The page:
However, the about 60 principals who attended the meeting were not entirely happy with the standardisation of fees and argued that government should rather make sure that by the time this policy is enforced schools should generally be the same in terms of curriculum, infrastructure and many other things.

Making an example, Mazibuko said as a previous teacher at St Mark’s High School she knew that they had about six science laboratories and several swimming pools and said the cost of maintenance, for example, would not be the same as a school without a pool and a laboratory.

Former SNAT Secretary General and St Mark’s principal Dominic Nxumalo argued during the meeting that schools had different needs therefore cannot have the same fees.

"I see that government is forging ahead demanding that fees be standardised and my question is, will it pump in the money? Also, before this is introduced government should ensure that schools are developed at the same level with regards to infrastructure and curriculum," said Nxumalo during the consultative meeting.


Nxumalo said it seemed that government was politicising education at the expense of quality education.

He argued, for example, that this was government’s ploy to be seen as delivering yet this had dire effects on the pupils.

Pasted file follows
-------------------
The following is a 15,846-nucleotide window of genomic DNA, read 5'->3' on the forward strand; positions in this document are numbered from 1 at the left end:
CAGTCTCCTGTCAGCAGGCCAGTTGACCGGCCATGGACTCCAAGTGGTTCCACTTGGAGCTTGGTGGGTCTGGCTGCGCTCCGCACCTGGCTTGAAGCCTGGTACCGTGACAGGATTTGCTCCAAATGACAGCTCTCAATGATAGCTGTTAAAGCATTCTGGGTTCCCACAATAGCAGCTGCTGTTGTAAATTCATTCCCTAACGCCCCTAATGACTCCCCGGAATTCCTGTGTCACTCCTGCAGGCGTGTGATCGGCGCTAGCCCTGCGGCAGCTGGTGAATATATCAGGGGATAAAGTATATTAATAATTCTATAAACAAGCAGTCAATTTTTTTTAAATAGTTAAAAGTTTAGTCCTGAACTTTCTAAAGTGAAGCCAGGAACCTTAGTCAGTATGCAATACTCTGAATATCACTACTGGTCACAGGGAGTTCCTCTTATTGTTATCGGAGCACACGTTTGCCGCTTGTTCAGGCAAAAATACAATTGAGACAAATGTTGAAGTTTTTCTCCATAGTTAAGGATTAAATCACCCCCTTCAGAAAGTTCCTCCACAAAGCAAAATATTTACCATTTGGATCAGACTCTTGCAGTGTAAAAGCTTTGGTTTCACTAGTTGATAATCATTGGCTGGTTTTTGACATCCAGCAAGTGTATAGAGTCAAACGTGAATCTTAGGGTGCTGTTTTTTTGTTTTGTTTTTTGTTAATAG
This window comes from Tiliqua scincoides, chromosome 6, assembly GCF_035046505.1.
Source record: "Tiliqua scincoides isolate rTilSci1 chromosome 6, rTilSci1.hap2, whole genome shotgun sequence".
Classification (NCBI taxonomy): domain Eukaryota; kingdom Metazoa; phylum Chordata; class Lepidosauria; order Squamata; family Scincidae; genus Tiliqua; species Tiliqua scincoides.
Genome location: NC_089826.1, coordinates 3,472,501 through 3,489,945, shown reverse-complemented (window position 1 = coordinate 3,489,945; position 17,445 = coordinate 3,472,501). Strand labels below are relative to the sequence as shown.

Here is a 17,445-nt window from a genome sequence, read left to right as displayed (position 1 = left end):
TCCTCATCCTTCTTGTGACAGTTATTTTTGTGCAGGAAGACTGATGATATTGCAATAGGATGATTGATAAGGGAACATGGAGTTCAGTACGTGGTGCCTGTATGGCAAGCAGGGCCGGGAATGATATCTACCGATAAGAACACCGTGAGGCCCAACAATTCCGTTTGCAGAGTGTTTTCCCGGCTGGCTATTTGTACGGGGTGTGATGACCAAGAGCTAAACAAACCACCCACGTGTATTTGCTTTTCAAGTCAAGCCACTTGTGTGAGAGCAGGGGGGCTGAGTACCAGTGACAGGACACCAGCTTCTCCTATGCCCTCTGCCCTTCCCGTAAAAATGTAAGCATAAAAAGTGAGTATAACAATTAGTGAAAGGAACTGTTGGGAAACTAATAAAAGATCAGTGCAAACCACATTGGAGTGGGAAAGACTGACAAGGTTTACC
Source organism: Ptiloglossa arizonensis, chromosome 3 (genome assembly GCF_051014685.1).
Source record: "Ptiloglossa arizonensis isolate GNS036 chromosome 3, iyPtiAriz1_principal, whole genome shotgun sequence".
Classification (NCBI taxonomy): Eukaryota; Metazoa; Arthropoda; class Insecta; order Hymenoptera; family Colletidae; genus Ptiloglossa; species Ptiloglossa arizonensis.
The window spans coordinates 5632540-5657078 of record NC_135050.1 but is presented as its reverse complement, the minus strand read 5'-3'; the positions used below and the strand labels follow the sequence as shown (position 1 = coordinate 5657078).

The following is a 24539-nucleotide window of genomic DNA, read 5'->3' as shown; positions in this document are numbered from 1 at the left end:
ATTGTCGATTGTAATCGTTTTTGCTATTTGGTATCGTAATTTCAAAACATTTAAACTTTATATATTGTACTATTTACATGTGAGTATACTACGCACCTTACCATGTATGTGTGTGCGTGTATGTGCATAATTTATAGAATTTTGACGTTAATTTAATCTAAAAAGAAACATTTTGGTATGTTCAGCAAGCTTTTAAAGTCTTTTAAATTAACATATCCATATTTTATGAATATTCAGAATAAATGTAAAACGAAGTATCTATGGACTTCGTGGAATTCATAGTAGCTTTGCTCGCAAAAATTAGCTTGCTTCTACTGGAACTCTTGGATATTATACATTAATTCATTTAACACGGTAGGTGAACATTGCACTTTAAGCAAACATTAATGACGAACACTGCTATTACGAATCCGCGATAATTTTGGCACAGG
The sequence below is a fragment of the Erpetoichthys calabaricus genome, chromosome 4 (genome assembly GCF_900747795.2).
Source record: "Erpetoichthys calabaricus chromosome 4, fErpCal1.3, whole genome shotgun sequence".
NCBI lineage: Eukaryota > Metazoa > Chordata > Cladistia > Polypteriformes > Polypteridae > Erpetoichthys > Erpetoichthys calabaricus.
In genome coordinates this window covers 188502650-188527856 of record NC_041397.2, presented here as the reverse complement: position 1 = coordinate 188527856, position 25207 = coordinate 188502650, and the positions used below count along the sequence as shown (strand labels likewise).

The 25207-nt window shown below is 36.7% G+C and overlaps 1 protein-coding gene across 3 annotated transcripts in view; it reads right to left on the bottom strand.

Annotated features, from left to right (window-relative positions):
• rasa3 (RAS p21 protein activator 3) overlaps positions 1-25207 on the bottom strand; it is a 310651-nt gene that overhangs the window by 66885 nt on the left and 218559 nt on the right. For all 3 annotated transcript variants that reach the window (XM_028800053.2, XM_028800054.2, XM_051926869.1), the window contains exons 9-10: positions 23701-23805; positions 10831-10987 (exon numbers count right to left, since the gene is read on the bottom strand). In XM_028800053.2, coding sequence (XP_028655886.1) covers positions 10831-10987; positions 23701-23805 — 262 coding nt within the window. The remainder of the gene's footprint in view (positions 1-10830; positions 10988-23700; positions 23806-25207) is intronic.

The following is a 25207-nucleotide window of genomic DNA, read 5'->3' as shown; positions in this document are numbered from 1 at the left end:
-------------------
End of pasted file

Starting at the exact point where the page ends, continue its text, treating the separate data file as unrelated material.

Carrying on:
Another principal suggested that if the standardisation has to go ahead then the highest charging school figure should be used as a benchmark.

Amos Vilakati during the meeting said the standardisation of fees at primary level needed to be reviewed because it was now unworkable.

"Government when starting this Free Primary Education (FPE) benchmarked E560 as the fee to be paid in Grade I and II. However, in this fee there is no building fund, no sports fees, feeding fees and other side fees. The question then becomes; how are we to pay the other fees. Also, government should rather make a pilot project and choose a few high schools and see if this is workable before implementing it across the country," Vilakati submitted.

In the end, SNAT Secretary General Muzi Mhlanga said they would design a form and collect data on the annual expenses of each school so that whatever figure that they finally give to government  can be backed by solid arguments.

...govt also offers to pay off car loans

MANZINI- Minister of Public Service Mtiti Fakudze has promised civil servants that the new exit package was very attractive.

Fakudze said they wanted to lure civil servants to exit before they reach the age of 60 years and would not even charge them the penalty that is currently charged.

He confirmed also that they will double their exit packages as well as pay off their car loans for those who are still repaying them.

He said some civil servants had bought cars and government would pay its end of the bargain in such loans and only leave the personal debt to be settled with the different banks.

Fakudze said they were working on the circular as they wanted to publish it on a government gazette so that it becomes a legal document.

"We are currently consulting with the Attorney General’s office and we want to have this gazette finished soon," Fakudze said when called yesterday.